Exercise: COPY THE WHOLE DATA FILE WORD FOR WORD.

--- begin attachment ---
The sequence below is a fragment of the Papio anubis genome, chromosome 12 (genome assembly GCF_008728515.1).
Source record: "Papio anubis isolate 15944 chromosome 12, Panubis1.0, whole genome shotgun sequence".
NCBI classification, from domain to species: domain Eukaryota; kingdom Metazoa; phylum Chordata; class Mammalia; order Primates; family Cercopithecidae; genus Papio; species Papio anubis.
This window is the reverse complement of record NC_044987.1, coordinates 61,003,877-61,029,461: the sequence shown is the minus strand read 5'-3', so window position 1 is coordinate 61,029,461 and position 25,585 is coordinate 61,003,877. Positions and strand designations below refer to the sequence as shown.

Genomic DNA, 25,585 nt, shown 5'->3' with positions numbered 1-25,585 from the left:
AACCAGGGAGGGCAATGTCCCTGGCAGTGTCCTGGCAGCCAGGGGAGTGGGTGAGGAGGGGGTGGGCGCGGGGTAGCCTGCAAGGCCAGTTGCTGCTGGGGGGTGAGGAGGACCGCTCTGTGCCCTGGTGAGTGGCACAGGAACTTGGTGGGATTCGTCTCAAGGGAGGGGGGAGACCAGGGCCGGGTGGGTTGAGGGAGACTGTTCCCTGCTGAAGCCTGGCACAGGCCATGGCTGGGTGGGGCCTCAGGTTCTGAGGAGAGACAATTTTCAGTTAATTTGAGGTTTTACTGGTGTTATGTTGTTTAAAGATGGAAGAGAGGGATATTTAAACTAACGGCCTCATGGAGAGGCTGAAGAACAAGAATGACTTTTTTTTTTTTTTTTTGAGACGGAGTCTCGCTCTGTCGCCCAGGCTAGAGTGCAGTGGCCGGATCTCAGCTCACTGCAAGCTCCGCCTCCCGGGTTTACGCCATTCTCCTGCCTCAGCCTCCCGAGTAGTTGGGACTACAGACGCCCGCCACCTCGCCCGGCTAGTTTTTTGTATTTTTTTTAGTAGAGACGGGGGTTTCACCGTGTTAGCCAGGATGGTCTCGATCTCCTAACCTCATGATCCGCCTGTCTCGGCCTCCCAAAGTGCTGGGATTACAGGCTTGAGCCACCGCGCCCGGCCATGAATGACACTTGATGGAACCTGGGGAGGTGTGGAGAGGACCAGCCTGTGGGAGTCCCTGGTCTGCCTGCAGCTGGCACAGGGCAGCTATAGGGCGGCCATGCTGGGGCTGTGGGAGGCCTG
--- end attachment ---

The sequence below is a fragment of the Papio anubis genome, chromosome 12 (genome assembly GCF_008728515.1).
Source record: "Papio anubis isolate 15944 chromosome 12, Panubis1.0, whole genome shotgun sequence".
NCBI classification, from domain to species: domain Eukaryota; kingdom Metazoa; phylum Chordata; class Mammalia; order Primates; family Cercopithecidae; genus Papio; species Papio anubis.
This window is the reverse complement of record NC_044987.1, coordinates 61,003,877-61,029,461: the sequence shown is the minus strand read 5'-3', so window position 1 is coordinate 61,029,461 and position 25,585 is coordinate 61,003,877. Positions and strand designations below refer to the sequence as shown.

Genomic DNA, 25,585 nt, shown 5'->3' with positions numbered 1-25,585 from the left:
AACCAGGGAGGGCAATGTCCCTGGCAGTGTCCTGGCAGCCAGGGGAGTGGGTGAGGAGGGGGTGGGCGCGGGGTAGCCTGCAAGGCCAGTTGCTGCTGGGGGGTGAGGAGGACCGCTCTGTGCCCTGGTGAGTGGCACAGGAACTTGGTGGGATTCGTCTCAAGGGAGGGGGGAGACCAGGGCCGGGTGGGTTGAGGGAGACTGTTCCCTGCTGAAGCCTGGCACAGGCCATGGCTGGGTGGGGCCTCAGGTTCTGAGGAGAGACAATTTTCAGTTAATTTGAGGTTTTACTGGTGTTATGTTGTTTAAAGATGGAAGAGAGGGATATTTAAACTAACGGCCTCATGGAGAGGCTGAAGAACAAGAATGACTTTTTTTTTTTTTTTTTGAGACGGAGTCTCGCTCTGTCGCCCAGGCTAGAGTGCAGTGGCCGGATCTCAGCTCACTGCAAGCTCCGCCTCCCGGGTTTACGCCATTCTCCTGCCTCAGCCTCCCGAGTAGTTGGGACTACAGACGCCCGCCACCTCGCCCGGCTAGTTTTTTGTATTTTTTTTAGTAGAGACGGGGGTTTCACCGTGTTAGCCAGGATGGTCTCGATCTCCTAACCTCATGATCCGCCTGTCTCGGCCTCCCAAAGTGCTGGGATTACAGGCTTGAGCCACCGCGCCCGGCCATGAATGACACTTGATGGAACCTGGGGAGGTGTGGAGAGGACCAGCCTGTGGGAGTCCCTGGTCTGCCTGCAGCTGGCACAGGGCAGCTATAGGGCGGCCATGCTGGGGCTGTGGGAGGCCTG